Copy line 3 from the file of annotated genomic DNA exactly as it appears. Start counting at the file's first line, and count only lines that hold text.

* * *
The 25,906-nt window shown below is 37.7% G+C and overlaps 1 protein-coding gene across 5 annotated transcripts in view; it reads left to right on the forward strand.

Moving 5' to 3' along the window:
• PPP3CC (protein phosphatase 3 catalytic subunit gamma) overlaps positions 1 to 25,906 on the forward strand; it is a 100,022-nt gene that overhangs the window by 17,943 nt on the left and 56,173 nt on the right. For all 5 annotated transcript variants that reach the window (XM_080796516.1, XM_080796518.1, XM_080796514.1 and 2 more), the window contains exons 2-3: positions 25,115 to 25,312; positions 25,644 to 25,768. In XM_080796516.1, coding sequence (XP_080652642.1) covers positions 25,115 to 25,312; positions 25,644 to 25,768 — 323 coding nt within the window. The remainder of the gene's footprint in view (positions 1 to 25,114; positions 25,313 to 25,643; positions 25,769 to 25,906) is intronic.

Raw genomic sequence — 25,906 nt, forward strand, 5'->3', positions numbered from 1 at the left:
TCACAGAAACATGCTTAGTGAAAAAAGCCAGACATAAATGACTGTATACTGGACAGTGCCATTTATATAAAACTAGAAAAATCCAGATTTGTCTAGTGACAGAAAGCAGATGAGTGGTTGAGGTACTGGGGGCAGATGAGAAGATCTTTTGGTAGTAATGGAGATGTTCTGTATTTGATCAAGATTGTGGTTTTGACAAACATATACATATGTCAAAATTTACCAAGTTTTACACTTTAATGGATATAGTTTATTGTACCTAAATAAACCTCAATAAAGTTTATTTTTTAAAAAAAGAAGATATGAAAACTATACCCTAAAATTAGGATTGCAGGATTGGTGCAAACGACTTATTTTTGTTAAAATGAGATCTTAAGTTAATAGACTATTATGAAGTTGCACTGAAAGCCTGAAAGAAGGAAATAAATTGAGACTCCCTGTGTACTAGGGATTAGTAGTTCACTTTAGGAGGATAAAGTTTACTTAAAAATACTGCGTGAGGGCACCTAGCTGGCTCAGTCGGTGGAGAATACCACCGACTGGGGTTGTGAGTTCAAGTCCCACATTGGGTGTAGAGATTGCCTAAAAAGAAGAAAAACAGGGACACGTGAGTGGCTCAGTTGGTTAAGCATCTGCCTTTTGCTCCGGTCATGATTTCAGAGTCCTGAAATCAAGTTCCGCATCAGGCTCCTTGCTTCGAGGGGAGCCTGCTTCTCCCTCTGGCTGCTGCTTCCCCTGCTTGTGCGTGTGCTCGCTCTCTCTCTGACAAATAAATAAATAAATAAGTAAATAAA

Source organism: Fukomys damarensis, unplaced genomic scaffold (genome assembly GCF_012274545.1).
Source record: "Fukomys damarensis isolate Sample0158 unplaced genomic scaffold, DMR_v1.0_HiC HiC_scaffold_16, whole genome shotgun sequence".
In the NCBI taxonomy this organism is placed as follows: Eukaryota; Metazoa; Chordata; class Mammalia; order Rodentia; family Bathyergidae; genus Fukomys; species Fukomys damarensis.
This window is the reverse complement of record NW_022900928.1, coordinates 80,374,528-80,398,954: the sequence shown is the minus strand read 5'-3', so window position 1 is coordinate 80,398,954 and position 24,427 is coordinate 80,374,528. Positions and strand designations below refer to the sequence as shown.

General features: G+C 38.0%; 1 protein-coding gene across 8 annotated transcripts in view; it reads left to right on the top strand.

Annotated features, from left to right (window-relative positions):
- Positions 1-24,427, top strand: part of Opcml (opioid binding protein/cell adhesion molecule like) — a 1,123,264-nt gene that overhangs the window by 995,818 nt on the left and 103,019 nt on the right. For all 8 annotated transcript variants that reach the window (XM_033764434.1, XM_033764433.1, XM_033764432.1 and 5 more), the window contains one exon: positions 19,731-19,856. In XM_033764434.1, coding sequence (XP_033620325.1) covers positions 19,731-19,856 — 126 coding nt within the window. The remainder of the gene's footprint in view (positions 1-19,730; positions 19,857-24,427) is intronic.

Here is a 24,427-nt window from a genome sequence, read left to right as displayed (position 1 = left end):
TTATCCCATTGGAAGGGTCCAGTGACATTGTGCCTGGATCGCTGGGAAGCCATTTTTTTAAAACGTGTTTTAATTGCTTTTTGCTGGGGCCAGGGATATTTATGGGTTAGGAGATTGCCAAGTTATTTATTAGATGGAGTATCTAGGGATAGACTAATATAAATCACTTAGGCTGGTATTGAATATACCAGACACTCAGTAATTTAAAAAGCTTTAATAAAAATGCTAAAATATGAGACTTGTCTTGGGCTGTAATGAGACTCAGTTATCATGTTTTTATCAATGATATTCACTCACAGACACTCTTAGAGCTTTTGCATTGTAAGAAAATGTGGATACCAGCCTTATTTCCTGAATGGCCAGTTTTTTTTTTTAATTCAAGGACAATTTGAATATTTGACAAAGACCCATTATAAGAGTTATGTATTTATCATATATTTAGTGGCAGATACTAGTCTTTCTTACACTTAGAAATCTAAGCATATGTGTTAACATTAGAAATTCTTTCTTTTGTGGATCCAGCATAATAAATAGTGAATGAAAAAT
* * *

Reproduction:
• PPP3CC (protein phosphatase 3 catalytic subunit gamma) overlaps positions 1 to 25,906 on the forward strand; it is a 100,022-nt gene that overhangs the window by 17,943 nt on the left and 56,173 nt on the right. For all 5 annotated transcript variants that reach the window (XM_080796516.1, XM_080796518.1, XM_080796514.1 and 2 more), the window contains exons 2-3: positions 25,115 to 25,312; positions 25,644 to 25,768. In XM_080796516.1, coding sequence (XP_080652642.1) covers positions 25,115 to 25,312; positions 25,644 to 25,768 — 323 coding nt within the window. The remainder of the gene's footprint in view (positions 1 to 25,114; positions 25,313 to 25,643; positions 25,769 to 25,906) is intronic.